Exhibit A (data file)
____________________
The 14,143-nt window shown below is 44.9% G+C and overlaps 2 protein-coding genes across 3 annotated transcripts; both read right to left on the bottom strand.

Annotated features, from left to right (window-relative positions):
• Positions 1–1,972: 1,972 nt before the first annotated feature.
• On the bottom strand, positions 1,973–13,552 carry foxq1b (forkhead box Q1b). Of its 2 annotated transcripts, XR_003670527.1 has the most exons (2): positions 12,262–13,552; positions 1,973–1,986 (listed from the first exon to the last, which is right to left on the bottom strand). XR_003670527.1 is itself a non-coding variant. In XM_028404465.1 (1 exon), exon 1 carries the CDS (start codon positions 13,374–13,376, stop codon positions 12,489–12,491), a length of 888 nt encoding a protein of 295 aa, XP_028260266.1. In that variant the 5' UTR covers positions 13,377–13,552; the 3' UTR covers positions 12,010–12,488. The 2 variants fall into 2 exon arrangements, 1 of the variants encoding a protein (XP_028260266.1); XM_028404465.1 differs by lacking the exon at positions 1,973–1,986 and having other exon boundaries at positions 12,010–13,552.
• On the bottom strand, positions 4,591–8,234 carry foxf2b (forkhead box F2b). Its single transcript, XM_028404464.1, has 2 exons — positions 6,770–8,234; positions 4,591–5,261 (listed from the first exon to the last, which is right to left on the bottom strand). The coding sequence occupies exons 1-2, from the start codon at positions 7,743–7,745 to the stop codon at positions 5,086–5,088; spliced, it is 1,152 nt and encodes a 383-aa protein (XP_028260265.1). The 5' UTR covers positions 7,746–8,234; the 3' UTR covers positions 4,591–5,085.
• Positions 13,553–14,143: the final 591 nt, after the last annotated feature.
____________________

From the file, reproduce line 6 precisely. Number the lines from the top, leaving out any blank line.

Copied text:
• Positions 13,553–14,143: the final 591 nt, after the last annotated feature.